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First there were 10, followed by 12, then back to 10 again. Now, Major League Soccer consists of 22 member clubs, and they aren’t about to stop there. This season will see Atlanta United and Minnesota United join, and by the 2020 season there will be 28 clubs. MLS is spreading across North America just as quickly as any fast food chain ever has.

More than a few applications have passed through commissioner Don Garber’s letterbox over the past decade or so, but last week saw 12 cities lodge their bids to join North America’s burgeoning top flight. This is the single biggest MLS expansion drive in the league's history and Garber has more than a few portfolios to flick through.

The Meteoric Rise of Major League Soccer

Just 10 years ago MLS was in a very different place to where it is now. The league was struggling for traction, with franchises like Chivas USA floundering on and off the field. When Toronto FC joined in 2006 to become Canada’s first MLS franchise they paid an expansion fee of just $10 million. Now each of the six teams hoping to make up the rest of the 28 by 2020 will have to part with an expansion fee of $150 million each. That best illustrates the growth in North American soccer in that time.

Tata Martino with Atlanta United's president, one of the latest MLS expansion sides.

READ MORE: WHY NEW MLS FRANCHISE ATLANTA UNITED COULD HELP SHAPE A NEW ERA

So where should the MLS roadshow pitch up next? There are 12 potential destinations to weigh up, with Charlotte, Cincinnati, Detroit, Indianapolis, Nashville, Phoenix, Raleigh/Durham, Sacramento, San Antonio, San Diego, St. Louis and Tampa/St. Petersburg all lodging bids to join the league. All made good cases, but with only six places to be handed out which cities will make the best MLS homes?

The Most Likely Contenders for MLS Expansion

Some of the 12 cities shortlisted have had to bide their time and wait to one day boast an MLS team. St Louis, for instance, is widely considered the spiritual and historic home of soccer in the States, but has lacked a top flight team since the days of the NASL in the 1970s. Plans to correct that over the past 10 years have fallen through for one reason or another, but the city’s bid to host an MLS expansion club looks much more solid this time around.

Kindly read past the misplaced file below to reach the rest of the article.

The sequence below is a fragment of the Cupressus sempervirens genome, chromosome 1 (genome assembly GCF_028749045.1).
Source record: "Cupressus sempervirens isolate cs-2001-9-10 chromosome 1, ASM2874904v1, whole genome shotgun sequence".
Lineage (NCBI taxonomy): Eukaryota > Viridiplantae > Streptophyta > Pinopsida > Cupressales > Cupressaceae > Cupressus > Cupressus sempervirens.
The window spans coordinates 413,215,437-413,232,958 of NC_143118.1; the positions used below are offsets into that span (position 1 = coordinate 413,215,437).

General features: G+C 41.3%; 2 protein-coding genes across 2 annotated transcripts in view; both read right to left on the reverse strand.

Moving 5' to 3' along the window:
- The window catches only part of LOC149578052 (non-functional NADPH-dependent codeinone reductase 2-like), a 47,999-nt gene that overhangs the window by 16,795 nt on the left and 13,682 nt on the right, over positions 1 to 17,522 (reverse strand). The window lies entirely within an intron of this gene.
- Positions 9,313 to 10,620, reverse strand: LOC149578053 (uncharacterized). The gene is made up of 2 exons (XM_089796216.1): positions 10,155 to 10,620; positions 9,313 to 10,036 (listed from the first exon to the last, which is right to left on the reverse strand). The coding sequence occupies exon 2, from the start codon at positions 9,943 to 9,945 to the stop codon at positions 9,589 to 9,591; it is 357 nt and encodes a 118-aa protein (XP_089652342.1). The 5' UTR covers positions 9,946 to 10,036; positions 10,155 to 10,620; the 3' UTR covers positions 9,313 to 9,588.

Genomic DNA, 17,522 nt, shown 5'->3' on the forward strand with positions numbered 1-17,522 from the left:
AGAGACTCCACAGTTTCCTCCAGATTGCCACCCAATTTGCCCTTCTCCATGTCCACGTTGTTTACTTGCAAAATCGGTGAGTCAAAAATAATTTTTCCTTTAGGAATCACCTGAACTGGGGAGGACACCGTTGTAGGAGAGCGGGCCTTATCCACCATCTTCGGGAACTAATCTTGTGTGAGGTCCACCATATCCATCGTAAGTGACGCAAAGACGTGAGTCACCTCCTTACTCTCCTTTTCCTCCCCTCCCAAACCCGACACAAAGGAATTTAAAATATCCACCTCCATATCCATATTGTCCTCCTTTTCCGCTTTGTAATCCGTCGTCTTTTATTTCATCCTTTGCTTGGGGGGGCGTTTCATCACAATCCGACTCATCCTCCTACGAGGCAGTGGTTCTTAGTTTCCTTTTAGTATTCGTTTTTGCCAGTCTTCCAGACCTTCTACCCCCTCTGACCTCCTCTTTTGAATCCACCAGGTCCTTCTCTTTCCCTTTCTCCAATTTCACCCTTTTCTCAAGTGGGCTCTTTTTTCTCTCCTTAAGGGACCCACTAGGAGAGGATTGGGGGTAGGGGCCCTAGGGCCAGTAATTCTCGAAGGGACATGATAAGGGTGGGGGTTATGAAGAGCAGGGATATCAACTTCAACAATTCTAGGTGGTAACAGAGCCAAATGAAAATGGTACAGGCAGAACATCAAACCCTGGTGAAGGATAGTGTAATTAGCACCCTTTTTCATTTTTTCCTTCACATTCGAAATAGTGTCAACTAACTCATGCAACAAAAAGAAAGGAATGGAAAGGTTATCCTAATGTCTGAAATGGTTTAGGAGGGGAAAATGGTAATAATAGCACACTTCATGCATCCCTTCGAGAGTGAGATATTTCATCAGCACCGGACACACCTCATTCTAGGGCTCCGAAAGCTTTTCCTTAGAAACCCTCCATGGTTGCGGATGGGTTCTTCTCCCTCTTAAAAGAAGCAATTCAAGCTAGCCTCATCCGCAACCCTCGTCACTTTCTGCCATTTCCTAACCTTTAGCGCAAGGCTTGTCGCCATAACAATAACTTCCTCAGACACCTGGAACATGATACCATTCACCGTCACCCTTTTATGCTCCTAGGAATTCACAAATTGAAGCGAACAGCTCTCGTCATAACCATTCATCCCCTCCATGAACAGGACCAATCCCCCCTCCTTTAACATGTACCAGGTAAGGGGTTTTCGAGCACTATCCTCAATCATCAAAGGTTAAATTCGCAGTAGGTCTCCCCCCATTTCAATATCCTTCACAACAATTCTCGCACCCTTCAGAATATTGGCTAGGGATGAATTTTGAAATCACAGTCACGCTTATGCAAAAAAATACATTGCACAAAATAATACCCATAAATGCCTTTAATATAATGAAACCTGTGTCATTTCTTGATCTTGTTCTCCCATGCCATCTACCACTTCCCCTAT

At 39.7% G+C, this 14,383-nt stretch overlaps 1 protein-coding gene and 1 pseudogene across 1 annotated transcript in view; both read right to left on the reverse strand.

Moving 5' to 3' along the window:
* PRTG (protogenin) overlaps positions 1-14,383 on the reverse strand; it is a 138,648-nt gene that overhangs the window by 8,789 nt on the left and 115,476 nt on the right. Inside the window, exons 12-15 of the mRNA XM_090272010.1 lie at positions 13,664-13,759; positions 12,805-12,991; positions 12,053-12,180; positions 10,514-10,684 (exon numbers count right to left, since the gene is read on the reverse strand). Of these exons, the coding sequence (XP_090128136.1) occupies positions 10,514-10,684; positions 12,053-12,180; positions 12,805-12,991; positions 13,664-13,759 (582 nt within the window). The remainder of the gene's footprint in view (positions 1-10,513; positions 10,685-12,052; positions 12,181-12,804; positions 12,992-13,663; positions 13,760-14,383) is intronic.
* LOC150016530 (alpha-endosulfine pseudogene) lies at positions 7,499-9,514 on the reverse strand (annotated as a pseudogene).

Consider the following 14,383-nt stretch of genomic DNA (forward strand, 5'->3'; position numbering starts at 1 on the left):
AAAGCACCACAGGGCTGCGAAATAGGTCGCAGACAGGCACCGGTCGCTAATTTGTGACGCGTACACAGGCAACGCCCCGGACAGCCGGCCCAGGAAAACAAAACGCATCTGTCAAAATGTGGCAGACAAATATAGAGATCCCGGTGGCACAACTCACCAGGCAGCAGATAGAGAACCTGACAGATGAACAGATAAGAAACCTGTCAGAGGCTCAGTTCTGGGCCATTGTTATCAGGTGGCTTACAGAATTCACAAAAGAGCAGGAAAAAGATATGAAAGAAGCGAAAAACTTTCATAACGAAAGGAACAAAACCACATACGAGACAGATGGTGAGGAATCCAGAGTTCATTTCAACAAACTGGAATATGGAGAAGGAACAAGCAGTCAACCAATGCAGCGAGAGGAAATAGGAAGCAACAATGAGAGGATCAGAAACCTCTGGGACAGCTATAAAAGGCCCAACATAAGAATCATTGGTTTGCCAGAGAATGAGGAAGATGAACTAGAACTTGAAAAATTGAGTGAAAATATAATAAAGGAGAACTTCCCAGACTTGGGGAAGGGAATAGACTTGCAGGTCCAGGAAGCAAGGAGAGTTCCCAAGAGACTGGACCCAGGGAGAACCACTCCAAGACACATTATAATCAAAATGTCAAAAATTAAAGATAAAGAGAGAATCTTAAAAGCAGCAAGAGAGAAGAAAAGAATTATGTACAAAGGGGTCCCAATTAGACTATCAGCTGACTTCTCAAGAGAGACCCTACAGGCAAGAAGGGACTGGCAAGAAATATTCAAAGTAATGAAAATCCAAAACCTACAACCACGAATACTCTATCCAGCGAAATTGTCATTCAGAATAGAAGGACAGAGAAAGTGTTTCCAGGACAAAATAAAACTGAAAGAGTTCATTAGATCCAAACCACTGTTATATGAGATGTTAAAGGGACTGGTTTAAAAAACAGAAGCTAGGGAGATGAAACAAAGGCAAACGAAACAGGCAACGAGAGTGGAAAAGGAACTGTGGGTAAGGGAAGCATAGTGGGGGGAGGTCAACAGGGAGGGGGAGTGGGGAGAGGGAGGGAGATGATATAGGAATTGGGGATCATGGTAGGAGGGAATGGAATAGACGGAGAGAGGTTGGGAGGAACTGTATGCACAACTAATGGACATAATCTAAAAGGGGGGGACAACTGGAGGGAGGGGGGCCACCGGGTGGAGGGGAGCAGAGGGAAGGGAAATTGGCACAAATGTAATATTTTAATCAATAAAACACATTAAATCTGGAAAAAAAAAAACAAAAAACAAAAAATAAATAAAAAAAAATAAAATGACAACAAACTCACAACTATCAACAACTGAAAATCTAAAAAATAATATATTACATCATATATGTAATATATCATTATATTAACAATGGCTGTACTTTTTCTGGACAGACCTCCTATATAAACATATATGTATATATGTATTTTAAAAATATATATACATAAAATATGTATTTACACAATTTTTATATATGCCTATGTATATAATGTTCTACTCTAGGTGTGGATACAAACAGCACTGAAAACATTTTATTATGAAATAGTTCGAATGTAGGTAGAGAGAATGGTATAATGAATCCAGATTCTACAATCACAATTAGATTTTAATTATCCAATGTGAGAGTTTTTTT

Detroit is another city which has long been mentioned as a potential MLS host, although their bid hinges on proposals to build a new downtown stadium. Garber has been swayed by glittering stadium proposals before, like Atlanta United who will share the brand new, still to be completed $1.6 billion Mercedes-Benz Stadium with the Atlanta Falcons. This will be Detroit’s greatest bargaining chip.

As is always the case in American sport, the commercial potential of each bid and every market will be examined. European traditionalists might view this as the epitome of all that is wrong with the Stateside game, but this is a major factor which will be taken into consideration by Garber and whoever makes the decision over admission.

MLS Toronto FC New York City FC Soccer

An MLS move into San Antonio would appear to have its plus points, with only one major league sports team in such a major media market. The San Antonio Spurs are one of the most important teams in NBA history and they share an ownership group with San Antonio FC, with Spurs Sports & Entertainment hoping to replicate what has worked so well in basketball in MLS.

Combined with Austin, the San Antonio metropolitan area boasts a population of around 4.4 million people, and that in itself makes the city an extremely attractive proposition. Garber has already spoken glowingly of his relationship with the San Antonio FC owners, last month revealing details of their meetings. “We are spending time with them and met with them a number of times and continue to be intrigued as we are by the activity and potential in Austin,” he said.

Perhaps the most intriguing bid is the one lodged by Tampa Bay/St Petersburg. Of course, MLS has already tried its luck in the city, with the Tampa Bay Mutiny folding after just five seasons, becoming an image of the league’s stuttering first phase. Now, however, the Tampa Bay Rowdies have drawn up an expansion blueprint that would look to satisfy every criteria MLS asks of its clubs. They have a simple, cheap and well-located stadium expansion plan, a lucrative media market and the potential for a rivalry with fellow Floridians Orlando City.

Recent expansions have seen MLS change tact, entering major media markets after years of targeting smaller, less competitive markets (like Portland). With six teams to be admitted over the next three years it seems likely that the league will combine both strategies to achieve a degree of diversity, giving cities like Raleigh, North Caroline just as much of a chance as Detroit or Tampa Bay of landing a franchise. MLS is entering a new phase in its history, and every aspect of it will be plotted and planned meticulously.

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